Given certain evidences, I ‘ought’ to believe certain things. I am intellectually responsible for drawing certain conclusions, given certain pieces of evidence. . . If I ought to believe something, then I must have the ability to choose to believe it or not believe it. If one is to be rational, one must be free to choose her beliefs in order to be reasonable. . . But such deliberations make sense only if I assume that what I am going to do or believe is ‘up to me’ - that I am free to choose and, thus, I am responsible for irrationality if I choose inappropriately. 
However, it is a necessary presupposition of rationality and rational pursuits (such as philosophy) that rationality is possible. Therefore, determinism, which rules out libertarian freedom, is necessarily false (not just contingently false, i.e. not simply possibly true but actually untrue, but not even possibly true). If determinism is necessarily false, any world-view that requires determinism to be true must also be necessarily false. Naturalism and physicalism both imply determinism. Therefore both naturalism and physicalism are necessarily false: ‘It is self-refuting to argue that one ought to choose physicalism. . . on the basis of the fact that one should see that the evidence is good for physicalism. . .’  "
A common fallacy used by metaphysical naturalists is argue that "reasons" are causes too; thus you're not free of unavoidable causes. The fallacy consists in to identify "reasons" (that applies to conceptual matters) with physical causes (that only applies to physical or empirical phenomena). Reasons aren't physical causes, they're the foundations of logical conclusions and decisions. For example, in the physical world, the cause X of Y phenomenon is previous to it (i.e., no physical causes is posterior than the effects of it).
However, conceptual reasons can be posterior than conclusions or actions (in fact, most people have preconceived ideas, and then seek for "reasons" to support them... a phenomenon known as "rationalizing"). Thus, physical causes are previous (or, in some cases, simultaneous) to effects. But conceptual reasons can be actually previous, simultaneous or posterior to any conceptual conclusion (only in a strict logical sense, can be asserted that reasons must be previous to a conclusion, i.e conclusions and actions should be based on previous rational reasons).
Scientific evidence support the conclusion that people who doesn't believe in free will are more prone to cheat (because the feel no personal responsability to their actions... after all, these actions were unavoidable!). According to this recent study: "it is well established that changing people’s sense of responsibility can change their behavior. But what would happen if people came to believe that their behavior was the inevitable product of a causal chain beyond their control -- a predetermined fate beyond the reach of free will?
Surprisingly, the link between fatalistic beliefs and unethical behavior has never been examined scientifically -- until now. In two recent experiments, psychologists Kathleen Vohs of the University of Minnesota and Jonathan Schooler of the University of British Columbia decided to explore this knotty philosophical issue in the lab, and they figured out an innovative way to do it.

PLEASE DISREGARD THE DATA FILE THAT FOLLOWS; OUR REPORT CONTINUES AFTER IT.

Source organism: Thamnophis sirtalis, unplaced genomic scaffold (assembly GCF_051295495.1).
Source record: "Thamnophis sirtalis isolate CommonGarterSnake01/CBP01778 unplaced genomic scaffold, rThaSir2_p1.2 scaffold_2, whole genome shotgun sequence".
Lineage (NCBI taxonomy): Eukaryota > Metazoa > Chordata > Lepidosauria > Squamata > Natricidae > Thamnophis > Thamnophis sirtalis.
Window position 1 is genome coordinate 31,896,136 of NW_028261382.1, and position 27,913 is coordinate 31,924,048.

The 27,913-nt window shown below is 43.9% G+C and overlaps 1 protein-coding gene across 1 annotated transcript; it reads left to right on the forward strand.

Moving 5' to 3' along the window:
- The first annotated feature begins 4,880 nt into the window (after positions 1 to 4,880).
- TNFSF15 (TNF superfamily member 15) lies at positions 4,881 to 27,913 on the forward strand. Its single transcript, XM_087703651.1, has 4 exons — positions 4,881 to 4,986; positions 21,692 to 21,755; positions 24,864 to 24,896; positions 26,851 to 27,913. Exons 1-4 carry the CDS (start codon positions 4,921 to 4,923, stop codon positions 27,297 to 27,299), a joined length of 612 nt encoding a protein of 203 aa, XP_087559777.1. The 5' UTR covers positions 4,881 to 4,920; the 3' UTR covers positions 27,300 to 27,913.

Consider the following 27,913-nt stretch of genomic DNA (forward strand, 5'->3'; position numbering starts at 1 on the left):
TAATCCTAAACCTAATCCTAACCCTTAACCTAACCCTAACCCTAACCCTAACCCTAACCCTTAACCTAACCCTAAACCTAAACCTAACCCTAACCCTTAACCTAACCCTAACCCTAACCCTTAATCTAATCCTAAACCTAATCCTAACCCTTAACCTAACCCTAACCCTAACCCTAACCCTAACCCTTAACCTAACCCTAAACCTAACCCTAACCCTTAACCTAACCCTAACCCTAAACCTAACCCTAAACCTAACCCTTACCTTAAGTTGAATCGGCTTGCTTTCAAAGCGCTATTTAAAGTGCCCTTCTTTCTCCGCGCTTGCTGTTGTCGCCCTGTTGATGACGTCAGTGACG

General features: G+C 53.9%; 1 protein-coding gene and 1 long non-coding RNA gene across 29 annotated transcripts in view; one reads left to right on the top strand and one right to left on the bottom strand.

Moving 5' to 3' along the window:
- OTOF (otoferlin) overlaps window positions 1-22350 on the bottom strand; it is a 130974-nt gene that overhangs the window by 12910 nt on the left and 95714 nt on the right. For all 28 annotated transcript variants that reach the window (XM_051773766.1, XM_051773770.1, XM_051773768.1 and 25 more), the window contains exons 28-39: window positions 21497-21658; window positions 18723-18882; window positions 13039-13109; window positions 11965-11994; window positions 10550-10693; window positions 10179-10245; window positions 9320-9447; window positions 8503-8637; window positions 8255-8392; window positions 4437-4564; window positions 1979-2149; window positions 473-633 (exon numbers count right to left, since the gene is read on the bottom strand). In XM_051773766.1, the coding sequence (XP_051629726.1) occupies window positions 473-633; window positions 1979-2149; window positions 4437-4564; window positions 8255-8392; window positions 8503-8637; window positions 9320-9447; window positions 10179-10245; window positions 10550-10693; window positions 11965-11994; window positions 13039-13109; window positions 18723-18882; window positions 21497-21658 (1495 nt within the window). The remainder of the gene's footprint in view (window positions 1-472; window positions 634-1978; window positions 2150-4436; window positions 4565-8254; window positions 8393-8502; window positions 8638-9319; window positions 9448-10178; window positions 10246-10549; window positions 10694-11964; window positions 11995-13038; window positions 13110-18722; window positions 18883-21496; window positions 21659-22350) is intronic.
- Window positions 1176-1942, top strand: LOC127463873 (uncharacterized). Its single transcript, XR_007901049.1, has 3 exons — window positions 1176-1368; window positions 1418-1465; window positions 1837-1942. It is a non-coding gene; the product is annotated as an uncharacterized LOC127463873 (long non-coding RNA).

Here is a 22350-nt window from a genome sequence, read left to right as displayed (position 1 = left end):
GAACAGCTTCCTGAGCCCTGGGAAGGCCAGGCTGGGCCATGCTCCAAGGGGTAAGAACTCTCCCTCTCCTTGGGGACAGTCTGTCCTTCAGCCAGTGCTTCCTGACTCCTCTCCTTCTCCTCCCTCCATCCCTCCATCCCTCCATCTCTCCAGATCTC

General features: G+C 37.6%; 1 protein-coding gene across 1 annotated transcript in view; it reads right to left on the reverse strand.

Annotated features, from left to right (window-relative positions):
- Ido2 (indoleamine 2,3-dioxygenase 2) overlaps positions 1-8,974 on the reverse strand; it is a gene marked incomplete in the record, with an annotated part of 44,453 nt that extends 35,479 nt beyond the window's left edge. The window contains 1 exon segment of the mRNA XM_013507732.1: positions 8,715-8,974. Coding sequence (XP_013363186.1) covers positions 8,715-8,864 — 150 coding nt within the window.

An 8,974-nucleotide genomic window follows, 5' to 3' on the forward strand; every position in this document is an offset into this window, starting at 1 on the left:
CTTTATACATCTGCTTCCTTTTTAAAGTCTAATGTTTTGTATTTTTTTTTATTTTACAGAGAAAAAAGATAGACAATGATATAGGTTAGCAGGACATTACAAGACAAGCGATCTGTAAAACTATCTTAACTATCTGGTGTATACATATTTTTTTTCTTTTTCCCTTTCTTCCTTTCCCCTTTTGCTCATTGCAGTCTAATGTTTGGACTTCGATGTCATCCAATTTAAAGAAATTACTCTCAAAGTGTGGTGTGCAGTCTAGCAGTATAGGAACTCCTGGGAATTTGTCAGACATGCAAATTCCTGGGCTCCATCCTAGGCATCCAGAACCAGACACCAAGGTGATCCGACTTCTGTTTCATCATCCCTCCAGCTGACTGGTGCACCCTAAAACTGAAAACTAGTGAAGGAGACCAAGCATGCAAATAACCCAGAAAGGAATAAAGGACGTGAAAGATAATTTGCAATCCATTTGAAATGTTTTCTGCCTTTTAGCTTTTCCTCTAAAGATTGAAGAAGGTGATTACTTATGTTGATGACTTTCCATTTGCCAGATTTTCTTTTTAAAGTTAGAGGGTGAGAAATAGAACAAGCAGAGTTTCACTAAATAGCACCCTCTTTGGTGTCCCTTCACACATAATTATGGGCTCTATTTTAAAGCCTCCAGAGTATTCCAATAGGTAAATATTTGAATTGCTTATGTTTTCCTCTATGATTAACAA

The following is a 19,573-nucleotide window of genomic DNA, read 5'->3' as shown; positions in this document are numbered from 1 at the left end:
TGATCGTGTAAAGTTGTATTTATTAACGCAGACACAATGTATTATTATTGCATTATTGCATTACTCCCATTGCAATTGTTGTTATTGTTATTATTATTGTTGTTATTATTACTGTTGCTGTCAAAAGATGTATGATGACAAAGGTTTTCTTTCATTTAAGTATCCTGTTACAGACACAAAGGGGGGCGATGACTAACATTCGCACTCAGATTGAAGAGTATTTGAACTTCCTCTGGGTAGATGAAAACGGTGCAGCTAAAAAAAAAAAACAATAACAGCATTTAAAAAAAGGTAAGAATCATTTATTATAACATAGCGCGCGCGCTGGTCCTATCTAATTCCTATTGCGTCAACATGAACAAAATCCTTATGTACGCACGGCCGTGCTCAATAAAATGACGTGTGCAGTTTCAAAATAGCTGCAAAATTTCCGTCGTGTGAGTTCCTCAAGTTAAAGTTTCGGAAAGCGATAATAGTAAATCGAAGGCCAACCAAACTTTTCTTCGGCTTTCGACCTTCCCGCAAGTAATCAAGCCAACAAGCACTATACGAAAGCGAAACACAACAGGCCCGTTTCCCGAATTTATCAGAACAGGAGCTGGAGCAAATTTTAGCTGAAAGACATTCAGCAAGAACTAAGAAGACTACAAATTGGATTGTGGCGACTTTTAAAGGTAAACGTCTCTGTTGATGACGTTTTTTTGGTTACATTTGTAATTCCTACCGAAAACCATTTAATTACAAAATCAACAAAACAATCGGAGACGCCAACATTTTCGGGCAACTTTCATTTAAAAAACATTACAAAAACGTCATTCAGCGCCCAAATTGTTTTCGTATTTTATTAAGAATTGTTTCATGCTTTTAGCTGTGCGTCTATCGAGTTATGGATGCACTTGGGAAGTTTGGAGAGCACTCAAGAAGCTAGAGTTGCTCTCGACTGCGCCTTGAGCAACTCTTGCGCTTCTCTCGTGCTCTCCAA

Vohs and Schooler set out to see if otherwise honest people would cheat and lie if their beliefs in free will were manipulated.
The psychologists gave college students a mathematics exam. The math problems appeared on a computer screen, and the subjects were told that a computer glitch would cause the answers to appear on the screen as well. To prevent the answers from showing up, the students had to hit the space bar as soon as the problems appeared.
In fact, the scientists were observing to see if the participants surreptitiously used the answers instead of solving the problems honestly on their own. Prior to the math test, Vohs and Schooler used a well-established method to prime the subjects' beliefs regarding free will: some of the students were taught that science disproves the notion of free will and that the illusion of free will was a mere artifact of the brain's biochemistry whereas others got no such indoctrination.
The results were clear: those with weaker convictions about their power to control their own destiny were more apt to cheat when given the opportunity as compared to those whose beliefs about controlling their own lives were left untouched.
Vohs and Schooler then went a step further to see if they could get people to cheat with unmistakable intention and effort. In a second study, the experimenters set up a different deception: they had the subjects take a very difficult cognitive test. Then, the subjects solved a series of problems without supervision and scored themselves. They also "rewarded" themselves $1 for each correct answer; in order to collect, they had to walk across the room and help themselves to money in a manila envelope.
The psychologists had previously primed the participants to have their beliefs in free will bolstered or reduced by having them read statements supporting a deterministic stance of human behavior. And the results were just as robust. As reported in the January issue of Psychological Science, this study shows that those with a stronger belief in their own free will were less apt to steal money than were those with a weakened belief.
Although the results of this study point to a significant value in believing that free will exists, it clearly raises some significant societal questions about personal beliefs and personal behavior."
It's wise to keep pseudosskeptics (professionals or amateurs) away from you. Beware of them!